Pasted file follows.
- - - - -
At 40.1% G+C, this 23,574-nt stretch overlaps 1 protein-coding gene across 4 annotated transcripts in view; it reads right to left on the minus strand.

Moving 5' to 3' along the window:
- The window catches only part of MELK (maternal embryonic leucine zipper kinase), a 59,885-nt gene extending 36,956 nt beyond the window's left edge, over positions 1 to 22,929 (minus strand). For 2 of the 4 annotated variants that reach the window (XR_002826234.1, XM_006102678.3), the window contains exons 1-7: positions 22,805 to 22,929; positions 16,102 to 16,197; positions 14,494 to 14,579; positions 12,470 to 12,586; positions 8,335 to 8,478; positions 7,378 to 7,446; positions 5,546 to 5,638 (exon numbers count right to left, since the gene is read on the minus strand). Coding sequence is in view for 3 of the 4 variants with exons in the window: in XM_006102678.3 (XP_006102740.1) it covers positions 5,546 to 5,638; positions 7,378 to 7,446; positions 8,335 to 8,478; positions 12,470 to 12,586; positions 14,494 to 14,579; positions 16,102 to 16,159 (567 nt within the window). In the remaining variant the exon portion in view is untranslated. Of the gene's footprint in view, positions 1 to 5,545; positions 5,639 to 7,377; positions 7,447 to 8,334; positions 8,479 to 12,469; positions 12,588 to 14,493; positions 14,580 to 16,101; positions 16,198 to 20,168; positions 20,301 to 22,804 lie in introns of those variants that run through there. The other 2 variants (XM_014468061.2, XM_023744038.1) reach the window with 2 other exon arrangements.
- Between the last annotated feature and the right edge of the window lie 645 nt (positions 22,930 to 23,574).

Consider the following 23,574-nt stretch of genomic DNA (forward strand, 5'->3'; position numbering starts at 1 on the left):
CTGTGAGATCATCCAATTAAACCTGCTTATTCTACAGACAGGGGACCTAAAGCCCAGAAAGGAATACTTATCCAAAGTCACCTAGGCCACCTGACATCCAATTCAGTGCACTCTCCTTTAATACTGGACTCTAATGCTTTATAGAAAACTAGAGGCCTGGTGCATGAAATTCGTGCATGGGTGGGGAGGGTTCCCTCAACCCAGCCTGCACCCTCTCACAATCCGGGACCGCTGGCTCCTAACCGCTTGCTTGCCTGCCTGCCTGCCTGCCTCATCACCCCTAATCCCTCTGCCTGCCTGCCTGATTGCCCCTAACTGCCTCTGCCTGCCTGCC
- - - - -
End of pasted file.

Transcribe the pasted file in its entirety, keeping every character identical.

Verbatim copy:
At 40.1% G+C, this 23,574-nt stretch overlaps 1 protein-coding gene across 4 annotated transcripts in view; it reads right to left on the minus strand.

Moving 5' to 3' along the window:
- The window catches only part of MELK (maternal embryonic leucine zipper kinase), a 59,885-nt gene extending 36,956 nt beyond the window's left edge, over positions 1 to 22,929 (minus strand). For 2 of the 4 annotated variants that reach the window (XR_002826234.1, XM_006102678.3), the window contains exons 1-7: positions 22,805 to 22,929; positions 16,102 to 16,197; positions 14,494 to 14,579; positions 12,470 to 12,586; positions 8,335 to 8,478; positions 7,378 to 7,446; positions 5,546 to 5,638 (exon numbers count right to left, since the gene is read on the minus strand). Coding sequence is in view for 3 of the 4 variants with exons in the window: in XM_006102678.3 (XP_006102740.1) it covers positions 5,546 to 5,638; positions 7,378 to 7,446; positions 8,335 to 8,478; positions 12,470 to 12,586; positions 14,494 to 14,579; positions 16,102 to 16,159 (567 nt within the window). In the remaining variant the exon portion in view is untranslated. Of the gene's footprint in view, positions 1 to 5,545; positions 5,639 to 7,377; positions 7,447 to 8,334; positions 8,479 to 12,469; positions 12,588 to 14,493; positions 14,580 to 16,101; positions 16,198 to 20,168; positions 20,301 to 22,804 lie in introns of those variants that run through there. The other 2 variants (XM_014468061.2, XM_023744038.1) reach the window with 2 other exon arrangements.
- Between the last annotated feature and the right edge of the window lie 645 nt (positions 22,930 to 23,574).

Consider the following 23,574-nt stretch of genomic DNA (forward strand, 5'->3'; position numbering starts at 1 on the left):
CTGTGAGATCATCCAATTAAACCTGCTTATTCTACAGACAGGGGACCTAAAGCCCAGAAAGGAATACTTATCCAAAGTCACCTAGGCCACCTGACATCCAATTCAGTGCACTCTCCTTTAATACTGGACTCTAATGCTTTATAGAAAACTAGAGGCCTGGTGCATGAAATTCGTGCATGGGTGGGGAGGGTTCCCTCAACCCAGCCTGCACCCTCTCACAATCCGGGACCGCTGGCTCCTAACCGCTTGCTTGCCTGCCTGCCTGCCTGCCTCATCACCCCTAATCCCTCTGCCTGCCTGCCTGATTGCCCCTAACTGCCTCTGCCTGCCTGCC